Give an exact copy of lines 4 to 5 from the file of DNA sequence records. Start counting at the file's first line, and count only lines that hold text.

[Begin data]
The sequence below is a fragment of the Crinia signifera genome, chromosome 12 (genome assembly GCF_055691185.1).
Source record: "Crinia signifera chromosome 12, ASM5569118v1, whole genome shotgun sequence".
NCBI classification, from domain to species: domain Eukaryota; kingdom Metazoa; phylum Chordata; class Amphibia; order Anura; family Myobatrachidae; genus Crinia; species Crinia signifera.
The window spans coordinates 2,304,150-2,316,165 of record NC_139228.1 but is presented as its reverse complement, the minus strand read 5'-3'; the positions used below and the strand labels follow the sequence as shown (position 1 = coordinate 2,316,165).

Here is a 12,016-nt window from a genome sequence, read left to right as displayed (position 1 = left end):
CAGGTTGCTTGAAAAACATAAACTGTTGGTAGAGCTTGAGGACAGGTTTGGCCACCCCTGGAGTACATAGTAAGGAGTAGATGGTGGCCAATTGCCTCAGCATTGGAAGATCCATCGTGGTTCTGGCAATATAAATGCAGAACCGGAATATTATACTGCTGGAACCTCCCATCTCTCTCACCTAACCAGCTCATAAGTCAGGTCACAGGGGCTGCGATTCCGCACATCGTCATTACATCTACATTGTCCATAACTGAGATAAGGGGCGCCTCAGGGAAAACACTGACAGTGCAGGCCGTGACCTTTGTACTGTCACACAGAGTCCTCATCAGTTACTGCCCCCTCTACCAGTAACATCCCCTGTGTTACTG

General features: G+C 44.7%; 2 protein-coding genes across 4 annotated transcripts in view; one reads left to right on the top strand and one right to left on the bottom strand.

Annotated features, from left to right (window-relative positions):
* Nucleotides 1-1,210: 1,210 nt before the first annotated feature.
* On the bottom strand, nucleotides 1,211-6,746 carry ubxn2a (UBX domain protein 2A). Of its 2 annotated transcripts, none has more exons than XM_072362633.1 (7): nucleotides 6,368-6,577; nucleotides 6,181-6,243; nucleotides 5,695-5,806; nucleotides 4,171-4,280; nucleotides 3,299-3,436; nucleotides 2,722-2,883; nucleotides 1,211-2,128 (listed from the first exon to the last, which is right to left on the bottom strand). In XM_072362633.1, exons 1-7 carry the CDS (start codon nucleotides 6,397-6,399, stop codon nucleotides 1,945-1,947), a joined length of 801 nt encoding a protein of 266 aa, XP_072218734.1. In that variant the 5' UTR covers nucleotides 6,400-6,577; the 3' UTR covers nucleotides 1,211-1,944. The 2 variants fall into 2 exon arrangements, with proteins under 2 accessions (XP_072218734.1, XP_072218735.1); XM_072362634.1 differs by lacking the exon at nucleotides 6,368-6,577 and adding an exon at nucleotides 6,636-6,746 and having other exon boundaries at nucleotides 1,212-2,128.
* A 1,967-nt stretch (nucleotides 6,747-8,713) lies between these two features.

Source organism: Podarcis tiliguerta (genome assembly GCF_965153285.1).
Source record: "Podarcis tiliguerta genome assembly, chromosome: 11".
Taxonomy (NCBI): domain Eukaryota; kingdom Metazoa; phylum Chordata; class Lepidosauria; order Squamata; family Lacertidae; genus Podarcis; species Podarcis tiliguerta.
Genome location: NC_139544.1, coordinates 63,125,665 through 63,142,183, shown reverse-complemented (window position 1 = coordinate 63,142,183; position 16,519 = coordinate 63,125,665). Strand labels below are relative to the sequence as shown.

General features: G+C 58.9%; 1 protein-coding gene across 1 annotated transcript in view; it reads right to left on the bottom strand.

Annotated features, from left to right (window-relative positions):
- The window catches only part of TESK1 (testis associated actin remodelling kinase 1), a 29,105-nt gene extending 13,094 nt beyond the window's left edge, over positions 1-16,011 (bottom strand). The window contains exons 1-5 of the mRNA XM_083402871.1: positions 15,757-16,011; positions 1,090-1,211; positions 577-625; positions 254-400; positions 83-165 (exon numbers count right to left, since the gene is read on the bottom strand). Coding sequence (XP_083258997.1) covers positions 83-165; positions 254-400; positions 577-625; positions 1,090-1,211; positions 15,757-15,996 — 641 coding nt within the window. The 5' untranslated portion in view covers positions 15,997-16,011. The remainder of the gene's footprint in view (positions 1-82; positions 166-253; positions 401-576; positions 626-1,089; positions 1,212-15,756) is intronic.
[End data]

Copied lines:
The window spans coordinates 2,304,150-2,316,165 of record NC_139228.1 but is presented as its reverse complement, the minus strand read 5'-3'; the positions used below and the strand labels follow the sequence as shown (position 1 = coordinate 2,316,165).

Here is a 12,016-nt window from a genome sequence, read left to right as displayed (position 1 = left end):